At the end of what should’ve been my junior year in college, I decided to move back to Tulsa (where I lived when I was younger, and where most of my family resides). I had recently broken up with my boyfriend at the time, was tired of living the same life everyday, and craved something new. I moved into a tiny, heatless house that my great-grandparents owned, across from the University of Tulsa. I was around 158lbs (my heaviest, ever) at that point (I’m 5’9”, for reference) and wasn’t happy with how I looked or felt. I needed change in my life and was uncertain of my next steps. I really didn’t know what I wanted to career-wise, so I decided to apply to a local nursing program and was thrilled upon acceptance. As I waited for the program to start, I began running each day in an attempt to jumpstart a healthy lifestyle. I would walk two blocks to Turner Park (where I have many fond childhood memories of our family meeting there for Easter and birthday parties) and run several laps around the park. Nutritionally, I was doing a better than before I had moved; eating lots of bananas, eggs, carrots, yogurt, and anything I could afford that I thought was healthy at the time (I wasn’t working during that time so money was tight). By the time nursing school began three months later, I had lost 13lbs. My clothes fit loosely and I felt much better, which is more important than the number itself. The summer of 2011 defintely changed me in positive ways and put me in a healthier frame of mind. Nursing school was a rough journey in itself (any nurse can attest to this), but I maintained my healthier lifestyle throughout school and learned even more about health & fitness. My fellow nursing students (lovingly) made fun of me because I always brought “healthy food” to school. One day, my professor sent me to get donuts for the class. Another student chimed in, “Don’t send Kathryn, she’ll come back with a fruit basket!” I still laugh about that to this day. And, no, I didn’t return with a fruit basket. 😉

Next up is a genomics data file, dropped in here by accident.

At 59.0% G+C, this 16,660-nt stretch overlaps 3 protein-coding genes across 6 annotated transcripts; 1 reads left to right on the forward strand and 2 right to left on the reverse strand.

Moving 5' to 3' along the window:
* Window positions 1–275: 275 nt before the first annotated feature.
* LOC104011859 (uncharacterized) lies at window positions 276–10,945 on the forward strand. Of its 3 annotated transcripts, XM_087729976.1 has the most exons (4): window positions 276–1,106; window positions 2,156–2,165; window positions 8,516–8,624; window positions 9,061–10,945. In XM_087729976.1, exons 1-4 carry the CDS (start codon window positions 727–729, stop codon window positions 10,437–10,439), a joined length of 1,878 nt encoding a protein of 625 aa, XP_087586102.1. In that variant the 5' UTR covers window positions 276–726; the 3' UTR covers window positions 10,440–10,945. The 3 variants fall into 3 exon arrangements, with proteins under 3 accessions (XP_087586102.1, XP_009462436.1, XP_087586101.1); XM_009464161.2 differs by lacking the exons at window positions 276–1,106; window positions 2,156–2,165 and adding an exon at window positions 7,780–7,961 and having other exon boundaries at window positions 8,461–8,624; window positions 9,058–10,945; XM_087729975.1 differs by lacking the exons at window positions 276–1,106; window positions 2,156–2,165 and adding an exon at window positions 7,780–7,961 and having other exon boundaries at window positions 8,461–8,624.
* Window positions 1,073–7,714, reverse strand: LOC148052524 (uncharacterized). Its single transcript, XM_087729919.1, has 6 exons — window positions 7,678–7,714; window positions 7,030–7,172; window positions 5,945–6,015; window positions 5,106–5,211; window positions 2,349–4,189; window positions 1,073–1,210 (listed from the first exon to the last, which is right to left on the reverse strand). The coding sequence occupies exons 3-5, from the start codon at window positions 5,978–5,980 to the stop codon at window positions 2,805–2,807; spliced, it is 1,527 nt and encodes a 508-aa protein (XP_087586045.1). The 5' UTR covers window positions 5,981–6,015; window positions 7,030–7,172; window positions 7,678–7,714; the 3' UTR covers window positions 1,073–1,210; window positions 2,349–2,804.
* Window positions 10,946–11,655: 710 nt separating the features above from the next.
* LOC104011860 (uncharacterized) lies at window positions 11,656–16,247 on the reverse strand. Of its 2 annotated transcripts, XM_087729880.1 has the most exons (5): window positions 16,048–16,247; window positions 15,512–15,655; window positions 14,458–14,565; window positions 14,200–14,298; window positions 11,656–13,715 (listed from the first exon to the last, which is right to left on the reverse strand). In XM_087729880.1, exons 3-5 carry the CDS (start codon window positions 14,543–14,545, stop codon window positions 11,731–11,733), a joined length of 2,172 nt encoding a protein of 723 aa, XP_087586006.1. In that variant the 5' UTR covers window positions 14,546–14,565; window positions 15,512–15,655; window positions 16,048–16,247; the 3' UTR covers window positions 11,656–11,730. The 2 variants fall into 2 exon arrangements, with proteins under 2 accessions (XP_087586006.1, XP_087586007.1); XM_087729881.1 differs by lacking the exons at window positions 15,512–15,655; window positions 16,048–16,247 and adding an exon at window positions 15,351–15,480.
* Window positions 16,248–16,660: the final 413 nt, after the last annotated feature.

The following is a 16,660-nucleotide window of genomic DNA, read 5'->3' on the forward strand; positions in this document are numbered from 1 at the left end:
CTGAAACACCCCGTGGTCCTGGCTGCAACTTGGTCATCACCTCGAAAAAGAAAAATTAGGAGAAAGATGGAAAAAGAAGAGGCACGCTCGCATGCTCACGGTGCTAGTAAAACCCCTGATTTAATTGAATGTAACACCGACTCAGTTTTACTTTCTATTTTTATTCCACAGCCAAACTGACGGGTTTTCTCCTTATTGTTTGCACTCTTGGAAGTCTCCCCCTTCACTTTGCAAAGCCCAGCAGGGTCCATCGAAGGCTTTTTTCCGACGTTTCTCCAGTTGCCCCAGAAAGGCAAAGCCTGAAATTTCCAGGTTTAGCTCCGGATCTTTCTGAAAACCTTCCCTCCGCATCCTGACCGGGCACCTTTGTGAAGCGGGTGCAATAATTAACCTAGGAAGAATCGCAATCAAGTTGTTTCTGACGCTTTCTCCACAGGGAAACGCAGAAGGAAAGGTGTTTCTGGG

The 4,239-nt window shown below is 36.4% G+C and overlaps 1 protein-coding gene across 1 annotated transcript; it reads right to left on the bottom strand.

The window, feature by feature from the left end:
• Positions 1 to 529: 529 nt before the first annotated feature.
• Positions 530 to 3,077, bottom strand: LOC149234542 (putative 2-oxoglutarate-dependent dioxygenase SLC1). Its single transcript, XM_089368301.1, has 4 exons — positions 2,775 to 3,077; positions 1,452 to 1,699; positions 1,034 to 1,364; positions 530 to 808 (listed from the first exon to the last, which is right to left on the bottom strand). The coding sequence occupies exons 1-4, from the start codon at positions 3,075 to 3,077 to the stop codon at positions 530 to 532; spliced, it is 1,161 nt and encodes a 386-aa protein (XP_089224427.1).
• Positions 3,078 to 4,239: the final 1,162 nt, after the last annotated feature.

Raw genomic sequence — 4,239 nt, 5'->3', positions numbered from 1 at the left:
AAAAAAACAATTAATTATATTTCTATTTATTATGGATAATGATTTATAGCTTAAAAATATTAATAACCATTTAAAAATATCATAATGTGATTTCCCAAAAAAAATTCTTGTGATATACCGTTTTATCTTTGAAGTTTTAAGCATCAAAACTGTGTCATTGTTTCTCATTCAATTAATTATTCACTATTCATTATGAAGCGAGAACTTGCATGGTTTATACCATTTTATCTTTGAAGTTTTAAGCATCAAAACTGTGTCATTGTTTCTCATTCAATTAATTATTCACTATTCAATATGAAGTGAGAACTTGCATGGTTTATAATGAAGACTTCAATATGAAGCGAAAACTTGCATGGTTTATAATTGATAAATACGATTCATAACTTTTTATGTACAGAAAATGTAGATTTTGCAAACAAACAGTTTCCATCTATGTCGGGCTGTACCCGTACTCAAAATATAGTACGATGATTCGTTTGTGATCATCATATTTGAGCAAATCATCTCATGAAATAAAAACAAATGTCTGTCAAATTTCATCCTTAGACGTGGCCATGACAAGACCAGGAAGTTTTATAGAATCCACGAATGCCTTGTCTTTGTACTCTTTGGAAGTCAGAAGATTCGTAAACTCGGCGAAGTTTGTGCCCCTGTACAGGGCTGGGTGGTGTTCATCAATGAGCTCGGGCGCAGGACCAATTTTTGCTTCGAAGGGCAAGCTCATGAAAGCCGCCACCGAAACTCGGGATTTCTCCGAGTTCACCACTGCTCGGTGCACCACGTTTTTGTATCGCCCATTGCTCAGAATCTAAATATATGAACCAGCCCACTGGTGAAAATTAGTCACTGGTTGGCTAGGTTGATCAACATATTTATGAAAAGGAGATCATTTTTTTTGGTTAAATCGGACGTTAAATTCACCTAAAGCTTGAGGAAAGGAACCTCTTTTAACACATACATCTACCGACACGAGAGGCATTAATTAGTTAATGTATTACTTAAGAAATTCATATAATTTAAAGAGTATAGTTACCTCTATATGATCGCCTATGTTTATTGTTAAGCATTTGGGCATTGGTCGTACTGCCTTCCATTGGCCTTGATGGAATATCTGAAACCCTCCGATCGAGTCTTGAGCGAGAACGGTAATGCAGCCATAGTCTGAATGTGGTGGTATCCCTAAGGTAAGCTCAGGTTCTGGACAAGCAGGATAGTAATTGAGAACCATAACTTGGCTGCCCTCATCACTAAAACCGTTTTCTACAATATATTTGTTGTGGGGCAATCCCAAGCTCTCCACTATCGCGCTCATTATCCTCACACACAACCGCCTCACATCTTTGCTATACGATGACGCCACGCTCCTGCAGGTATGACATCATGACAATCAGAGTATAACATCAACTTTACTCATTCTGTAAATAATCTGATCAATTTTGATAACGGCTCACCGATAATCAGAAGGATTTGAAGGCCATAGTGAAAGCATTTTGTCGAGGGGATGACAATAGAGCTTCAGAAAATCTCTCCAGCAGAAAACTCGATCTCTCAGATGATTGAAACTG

Fast forward to 2013. The months before my wedding I was eating 1000 calories/day and doing loads of cardio—awful! I went up and down with my weight and was incredibly frustrated. John Paul and I were married in May, then moved to Florida in July. We were so exited to move into our new house and explore our new state. However, I quickly realized that I did not want to stay in Florida long-term. I missed Tulsa and my family tremendously, which created an emotional roller-coaster and caused my food intake to be inconsistent.